# Exchange of Particles Between Subsystems

Many thanks to Bart Andrews for this contribution!

### Question

Consider two systems $$I$$ and $$II$$ in contact with a common heat bath with temperature T and suppose that a mechanism exists which allows both systems to exchange particles. The probability that the composed system $$I + II$$ is in a state for which system $$I$$ has an energy between $$E_I$$ and $$E_I+dE_I$$ and a particle number $$N_I$$, while $$II$$ has an energy between $$E_{II}$$ and $$E_{II} + dE_{II}$$ with a particle number $$N_{II}$$ is given by

\begin{equation}
p(E_I, N_I; E_{II}, N_{II})dE_I dE_{II} = \frac{\Omega_I(E_I,N_I)\Omega_{II}(E_{II},N_{II}) e^{-\beta(E_I+E_{II})}}{\sum_{N_I=0}^{N} Z_I(T,N_I)Z_{II}(T,N-N_I)}\,\,\,\,\,\,dE_IdE_{II}
\end{equation}

Here, $$Z_I(T, N_I)$$ and $$Z_{II}(T, N_{II})$$ are the partition sums of the single systems, $$\Omega_I(E_I, N_I)$$ and $$\Omega_{II}(E_{II},N_{II})$$ are the degeneracies of the states in the single systems and $$N = N_I + N_{II}$$ is the total number of particles.

Show that for the most probable distribution $$\{N_I, N_{II}\}$$ of particles, the sum of the free energies $$F_I + F_{II}$$ is minimal and that the chemical potentials of both systems are equal.

### Solution

This question considers the most probable configuration of free particles and then asks for two things:

• Show that the total free energy of the system is minimal
• Show that the chemical potentials are equal

We shall start by showing that the chemical potentials are equal. Let the most probable value of $$N_I$$ be called $$\tilde{N_I}$$. We know that since the total number of particles stays constant, the particle number of the second system can be expressed as a function of the particle number of the first system.

$N_{II} = N - N_I$

Therefore, if we find the most probable distribution for $$N_I$$ particles, then this will consequently be the most probable distribution of $$\{N_I,N_{II}\}$$. So, we can proceed by finding the most probable distribution as follows:

Maximise the probability with respect to $$N_I$$.

${\partial p \over \partial N_I} \stackrel{!}{=} 0$

Use the product rule, set equal to zero and simplify.

$\bigg({\Omega'_I}(E_I,N_I){\Omega_{II}}(E_{II},N-N_I)-{\Omega_I}(E_I,N_I){\Omega'_{II}}(E_{II},N-N_I)\bigg) \bigg|_{\tilde{N_I}} = 0$

$\frac{\Omega'_I(E_I,\tilde{N_I})}{\Omega_I(E_I,\tilde{N_I})} = \frac{\Omega'_{II}(E_{II},N-\tilde{N_I})}{\Omega_{II}(E_{II},N-\tilde{N_I})}$

Multiply both sides by the Boltzmann constant.

$k_B\frac{\Omega'_I(E_I,\tilde{N_I})}{\Omega_I(E_I,\tilde{N_I})} = k_B\frac{\Omega'_{II}(E_{II},N-\tilde{N_I})}{\Omega_{II}(E_{II},N-\tilde{N_I})}$

Take the Boltzmann constant inside the derivatives.

${\partial (k_B \ln \Omega_I) \over \partial N_I} \bigg|_{\tilde{N_I}} = {\partial (k_B \ln \Omega_{II}) \over \partial N_{II}}\bigg|_{N-\tilde{N_I}}$

Use the Boltzmann expression for the entropy.

${\partial S_I \over \partial N_I} \bigg|_{\tilde{N_I}} = {\partial S_{II} \over \partial N_{II}}\bigg|_{N-\tilde{N_I}}$

Use the thermodynamic relation for the chemical potential.

$\frac{\mu_I}{T} = \frac{\mu_{II}}{T}$

Since $$T$$ is constant for both systems due to the heat bath, it cancels.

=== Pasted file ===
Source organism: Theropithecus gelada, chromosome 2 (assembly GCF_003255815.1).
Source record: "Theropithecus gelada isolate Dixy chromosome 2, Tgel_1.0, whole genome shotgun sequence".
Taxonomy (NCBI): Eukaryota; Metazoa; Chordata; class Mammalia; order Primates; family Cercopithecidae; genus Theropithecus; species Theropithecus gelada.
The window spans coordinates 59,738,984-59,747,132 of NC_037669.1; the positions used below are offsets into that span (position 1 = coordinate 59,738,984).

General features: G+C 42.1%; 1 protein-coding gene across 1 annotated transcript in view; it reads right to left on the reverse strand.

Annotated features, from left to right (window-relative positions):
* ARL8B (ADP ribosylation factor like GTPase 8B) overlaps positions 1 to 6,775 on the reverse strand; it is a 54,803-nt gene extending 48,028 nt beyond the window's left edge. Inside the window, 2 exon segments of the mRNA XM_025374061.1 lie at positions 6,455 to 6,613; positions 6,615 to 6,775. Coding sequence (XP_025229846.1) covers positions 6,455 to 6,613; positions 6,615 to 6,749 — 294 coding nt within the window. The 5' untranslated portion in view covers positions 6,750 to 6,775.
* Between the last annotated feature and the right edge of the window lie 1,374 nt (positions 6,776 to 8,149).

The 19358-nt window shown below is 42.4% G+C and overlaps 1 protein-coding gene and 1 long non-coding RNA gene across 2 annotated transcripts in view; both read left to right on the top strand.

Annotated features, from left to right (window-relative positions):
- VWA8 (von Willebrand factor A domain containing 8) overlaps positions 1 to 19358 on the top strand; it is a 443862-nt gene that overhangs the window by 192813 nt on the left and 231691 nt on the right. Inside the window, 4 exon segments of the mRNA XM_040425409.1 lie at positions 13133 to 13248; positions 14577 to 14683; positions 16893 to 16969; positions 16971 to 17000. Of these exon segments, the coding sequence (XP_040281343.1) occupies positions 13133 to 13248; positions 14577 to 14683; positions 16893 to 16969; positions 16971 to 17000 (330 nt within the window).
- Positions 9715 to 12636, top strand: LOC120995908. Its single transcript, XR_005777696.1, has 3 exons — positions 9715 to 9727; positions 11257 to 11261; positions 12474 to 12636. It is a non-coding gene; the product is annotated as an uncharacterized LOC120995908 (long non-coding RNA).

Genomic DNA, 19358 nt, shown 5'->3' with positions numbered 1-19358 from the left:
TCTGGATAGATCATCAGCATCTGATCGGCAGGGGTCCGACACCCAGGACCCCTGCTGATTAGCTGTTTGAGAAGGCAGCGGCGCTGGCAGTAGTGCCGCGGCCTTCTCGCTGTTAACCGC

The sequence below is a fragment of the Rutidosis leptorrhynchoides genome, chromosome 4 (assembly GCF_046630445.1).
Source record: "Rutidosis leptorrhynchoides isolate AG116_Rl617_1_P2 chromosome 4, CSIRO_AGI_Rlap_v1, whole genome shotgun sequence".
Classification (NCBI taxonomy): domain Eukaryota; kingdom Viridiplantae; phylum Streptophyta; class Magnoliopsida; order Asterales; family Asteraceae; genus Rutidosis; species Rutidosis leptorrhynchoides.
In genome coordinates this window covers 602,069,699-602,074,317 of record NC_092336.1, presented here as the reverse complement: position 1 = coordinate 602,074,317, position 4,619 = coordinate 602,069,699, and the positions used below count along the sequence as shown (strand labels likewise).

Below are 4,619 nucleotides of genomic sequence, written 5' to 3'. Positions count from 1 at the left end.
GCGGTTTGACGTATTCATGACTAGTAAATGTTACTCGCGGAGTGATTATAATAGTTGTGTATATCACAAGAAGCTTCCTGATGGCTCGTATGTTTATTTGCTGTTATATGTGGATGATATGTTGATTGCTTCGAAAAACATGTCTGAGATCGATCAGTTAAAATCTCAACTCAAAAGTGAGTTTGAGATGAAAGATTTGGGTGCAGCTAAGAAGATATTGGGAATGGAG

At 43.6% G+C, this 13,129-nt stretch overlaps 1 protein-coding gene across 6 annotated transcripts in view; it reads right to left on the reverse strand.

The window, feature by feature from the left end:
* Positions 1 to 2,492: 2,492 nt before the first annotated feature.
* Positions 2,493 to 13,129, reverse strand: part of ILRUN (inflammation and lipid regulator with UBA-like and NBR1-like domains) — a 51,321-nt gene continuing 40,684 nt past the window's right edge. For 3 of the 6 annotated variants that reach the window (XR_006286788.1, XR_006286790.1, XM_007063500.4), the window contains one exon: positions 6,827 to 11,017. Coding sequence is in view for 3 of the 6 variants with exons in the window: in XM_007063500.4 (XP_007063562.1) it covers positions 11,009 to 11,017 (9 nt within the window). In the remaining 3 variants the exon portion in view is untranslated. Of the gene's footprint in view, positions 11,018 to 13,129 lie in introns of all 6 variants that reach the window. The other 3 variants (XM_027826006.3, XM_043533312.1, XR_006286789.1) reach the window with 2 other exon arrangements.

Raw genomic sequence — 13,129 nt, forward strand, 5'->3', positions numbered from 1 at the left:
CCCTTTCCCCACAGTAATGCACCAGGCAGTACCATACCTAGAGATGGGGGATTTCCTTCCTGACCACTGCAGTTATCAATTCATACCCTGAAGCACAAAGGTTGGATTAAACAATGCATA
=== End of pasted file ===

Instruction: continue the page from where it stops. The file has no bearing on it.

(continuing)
$\mu_I = \mu_{II} \; \blacksquare$

Now we can proceed to the second part and show that the total free energy in this situation is minimal. From the second law of thermodynamics, we know that:
$$\newcommand{\dslash}{\delta}$$

$dS\ge \frac{\dslash Q}{T}$

$T dS \ge \dslash Q$

$0 \ge \dslash Q - T dS$

Additionally, from the first law of thermodynamics we know that:

$dU = \dslash Q - P dV$

Now taking the Legendre transform of the internal energy to Helmholtz free energy, $$F\equiv U – TS$$, we obtain:

\begin{eqnarray}
dF & = & dU-TdS-SdT \nonumber \\
& = & \dslash Q-PdV-TdS-SdT \nonumber \\
& = & (\dslash Q-TdS) -PdV-SdT \nonumber \\
& = & \dslash Q-TdS \nonumber
\end{eqnarray}

Here, we have used the fact that the total volume and temperature of the two systems is constant and so $$dV=dT=0$$. Combining this result with the second law of thermodynamics leads to the inequality:

$dF \le 0$

This implies that for a process at constant temperature and volume the Helmholtz free energy seeks a minimum and this minimum is achevied when $$dF=0$$. So now we can look at our particular problem and calculate the total differential $$dF$$.

$dF = \left( \partial F \over \partial T \right) dT + \left( \partial F \over \partial V \right) {dV} + \left( \partial F \over \partial N_I \right) dN_I + \left( \partial F \over \partial N_{II} \right) dN_{II}$

It is assumed that all other neccesary variables are kept constant when these partial derivatives are taken. Now we know that the temperature is constant because of mutual contact with a heat bath and so $$dT=0$$. We also know that the total volume is kept constant because these systems are confined and so $$dV=0$$. From the relation…

$dN_I = -dN_{II}$

…coupled with the thermodynamic definitions for chemical potential…

$\mu_I = \left( \partial F \over \partial N_I \right) \; , \; \mu_{II} = \left( \partial F \over \partial N_{II} \right)$

…it is clear that since the chemical potentials are equal, the last two terms cancel. This means that the total free energy is, in fact, at a minimum as required.

$dF=0 \; \blacksquare$